Same-sex Marriage Tax Implications in Hong Kong
The Hong Kong Inland Revenue Department updated its practice notes in February 2020 to reflect the remedial interpretation of a marriage as delivered to include same-sex marriage as a consequence of the Leung Chun Kwong v Secretary for the Civil Service (2019) 22 HKCRAF 127 (“the Leung Case”). Let’s explore the case and the same-sex marriage tax implications of this landmark ruling in Hong Kong.
Previous Hong Kong Inland Revenue Department Ordinance
Under the Hong Kong Inland Revenue Ordinance (“IRO”), married persons are entitled to elect for joint assessment and personal assessment jointly with their spouse; and claim or nominate their spouse to claim certain allowances and deductions. In section 2(1) of the IRO, “marriage” is defined to mean:
- any marriage recognised by the law of Hong Kong; or
- any marriage, whether or not so recognised, entered into outside Hong Kong according to the law of the place where it was entered into and between persons having the capacity to do so.
In the same section of the IRO, “spouse” means a husband or wife whereas “husband” and “wife” refer to a married man and married woman respectively. In order words, a same-sex marriage was not recognised previously for the purposes of the IRO.
Judgement of Court of Final Appeal (“CFA”)
In Leung Chun Kwong v Secretary for the Civil Service (2019) 22 HKCRAF 127 (“the Leung Case”), the Appellant had entered in 2014 into a same-sex marriage outside of Hong Kong. After the Appellant and his spouse moved to Hong Kong, he started to work for the Hong Kong Civil Service Department.
During the course of the Appellant’s employment, his spouse was denied access to the spousal medical and dental benefits under the Civil Service Regulations and the Appellant was neither able to elect for joint assessment of salaries tax under the IRO.
Consequently, the Appellant applied for a judicial review claiming that he had been unlawfully discriminated against on the basis of his sexual orientation. The CFA allowed the Appellant’s appeal in its ruling on 6 June 2019 and recognised that the protection of the institution of marriage in Hong Kong, being heterosexual and monogamous, was a legitimate aim.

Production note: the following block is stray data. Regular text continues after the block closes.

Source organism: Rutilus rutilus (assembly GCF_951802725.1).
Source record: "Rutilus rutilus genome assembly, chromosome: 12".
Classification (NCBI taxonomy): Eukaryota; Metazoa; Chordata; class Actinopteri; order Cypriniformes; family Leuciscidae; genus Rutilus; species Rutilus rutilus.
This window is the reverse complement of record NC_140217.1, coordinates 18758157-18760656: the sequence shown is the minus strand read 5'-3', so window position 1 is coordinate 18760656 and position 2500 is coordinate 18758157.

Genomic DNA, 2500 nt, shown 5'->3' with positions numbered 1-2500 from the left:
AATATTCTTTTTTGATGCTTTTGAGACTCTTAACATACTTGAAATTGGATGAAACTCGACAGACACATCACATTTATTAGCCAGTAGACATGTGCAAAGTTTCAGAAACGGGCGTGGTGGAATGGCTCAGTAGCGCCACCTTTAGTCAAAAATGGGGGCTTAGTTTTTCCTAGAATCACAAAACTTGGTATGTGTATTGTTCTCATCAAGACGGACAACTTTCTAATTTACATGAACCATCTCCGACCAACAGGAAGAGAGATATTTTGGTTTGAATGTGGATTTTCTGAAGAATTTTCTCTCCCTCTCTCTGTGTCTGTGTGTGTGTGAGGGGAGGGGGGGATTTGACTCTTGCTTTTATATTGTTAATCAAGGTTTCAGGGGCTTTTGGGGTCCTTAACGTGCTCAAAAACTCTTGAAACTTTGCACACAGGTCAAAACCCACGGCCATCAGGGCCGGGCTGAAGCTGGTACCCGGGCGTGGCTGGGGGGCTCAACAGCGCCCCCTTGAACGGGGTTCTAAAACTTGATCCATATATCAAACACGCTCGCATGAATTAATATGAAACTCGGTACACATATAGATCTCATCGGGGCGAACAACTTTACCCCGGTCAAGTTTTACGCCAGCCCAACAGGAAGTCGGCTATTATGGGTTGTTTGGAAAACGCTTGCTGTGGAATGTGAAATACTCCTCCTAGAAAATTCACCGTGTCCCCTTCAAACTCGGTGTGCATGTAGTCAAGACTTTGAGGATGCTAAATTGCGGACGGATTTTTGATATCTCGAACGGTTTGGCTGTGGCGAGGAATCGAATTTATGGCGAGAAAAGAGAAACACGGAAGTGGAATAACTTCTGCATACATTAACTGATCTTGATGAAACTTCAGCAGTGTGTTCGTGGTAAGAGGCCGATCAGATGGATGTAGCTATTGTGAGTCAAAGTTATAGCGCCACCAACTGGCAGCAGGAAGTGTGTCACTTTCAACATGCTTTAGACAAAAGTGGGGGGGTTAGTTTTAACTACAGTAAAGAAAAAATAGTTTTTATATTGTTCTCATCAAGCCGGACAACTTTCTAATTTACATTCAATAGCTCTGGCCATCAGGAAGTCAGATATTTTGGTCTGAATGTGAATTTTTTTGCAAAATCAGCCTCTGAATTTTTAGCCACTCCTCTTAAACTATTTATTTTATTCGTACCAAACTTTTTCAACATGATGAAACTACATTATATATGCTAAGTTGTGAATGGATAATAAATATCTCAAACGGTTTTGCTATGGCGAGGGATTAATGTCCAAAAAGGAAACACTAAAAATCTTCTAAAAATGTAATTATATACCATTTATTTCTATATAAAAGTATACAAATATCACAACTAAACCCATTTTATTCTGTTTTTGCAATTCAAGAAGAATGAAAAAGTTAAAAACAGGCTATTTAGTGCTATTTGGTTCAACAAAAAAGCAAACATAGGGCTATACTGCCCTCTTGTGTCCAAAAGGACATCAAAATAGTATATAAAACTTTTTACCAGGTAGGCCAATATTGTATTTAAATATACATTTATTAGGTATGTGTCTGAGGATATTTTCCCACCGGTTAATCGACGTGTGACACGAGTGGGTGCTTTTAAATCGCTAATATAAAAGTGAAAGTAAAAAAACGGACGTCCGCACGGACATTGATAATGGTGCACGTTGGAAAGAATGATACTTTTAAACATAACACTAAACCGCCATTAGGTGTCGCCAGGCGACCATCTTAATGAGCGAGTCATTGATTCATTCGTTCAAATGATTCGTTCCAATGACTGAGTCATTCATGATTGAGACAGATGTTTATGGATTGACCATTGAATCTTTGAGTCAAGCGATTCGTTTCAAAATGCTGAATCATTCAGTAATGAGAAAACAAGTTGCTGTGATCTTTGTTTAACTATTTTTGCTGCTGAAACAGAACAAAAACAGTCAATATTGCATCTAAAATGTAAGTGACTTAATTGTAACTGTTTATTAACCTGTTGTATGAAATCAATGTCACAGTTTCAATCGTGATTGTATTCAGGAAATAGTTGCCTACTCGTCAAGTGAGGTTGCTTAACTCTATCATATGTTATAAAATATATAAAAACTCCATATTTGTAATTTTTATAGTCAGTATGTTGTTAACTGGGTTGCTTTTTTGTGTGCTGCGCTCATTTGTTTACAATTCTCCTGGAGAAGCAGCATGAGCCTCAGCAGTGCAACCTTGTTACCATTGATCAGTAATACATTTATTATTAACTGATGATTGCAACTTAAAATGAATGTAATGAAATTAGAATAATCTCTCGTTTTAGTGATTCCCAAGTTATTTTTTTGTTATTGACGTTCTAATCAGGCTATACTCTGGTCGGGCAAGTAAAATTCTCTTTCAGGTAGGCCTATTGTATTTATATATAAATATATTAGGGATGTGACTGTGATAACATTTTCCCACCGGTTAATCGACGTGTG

Same-Sex Marriage Tax Implications
The CFA considered that the differential treatment under the IRO between a person in a heterosexual marriage and a person in a same-sex marriage entered into outside Hong Kong was not rationally connected to the legitimate aim and was not justified and thus a remedial interpretation of the IRO was appropriate. The CFA ordered the following declaration:
- The existing limb (b) of the term “marriage” in section 2 of the Ordinance shall be read as “any marriage, whether or not so recognised, entered into outside Hong Kong according to the law of the place where it was entered into and between persons having the capacity to do so, provided where the persons are of the same sex and such a marriage between them would have been a marriage under this Ordinance but for the fact only that they are persons of the same sex, they shall be deemed for the purposes of such a marriage to have the capacity to do so”; and
- For the purposes of the Ordinance, references to:
- “Husband and wife” shall be read as “a married person and his or her spouse”;
- “Not being a wife living apart from her husband” shall be read as “not being a spouse living apart from the married person”; and
- “Either the husband or wife” shall be read as “either the married person or his or her spouse”.
Accordingly, a same-sex marriage has now been recognised for the purposes of the IRO which creates same-sex married tax implications. A married person, whether in a heterosexual marriage or same-sex marriage, is entitled to elect for joint assessment or personal assessment jointly with the person’s spouse; and is entitled to claim tax allowances or deductions under the IRO in respect of the person’s spouse.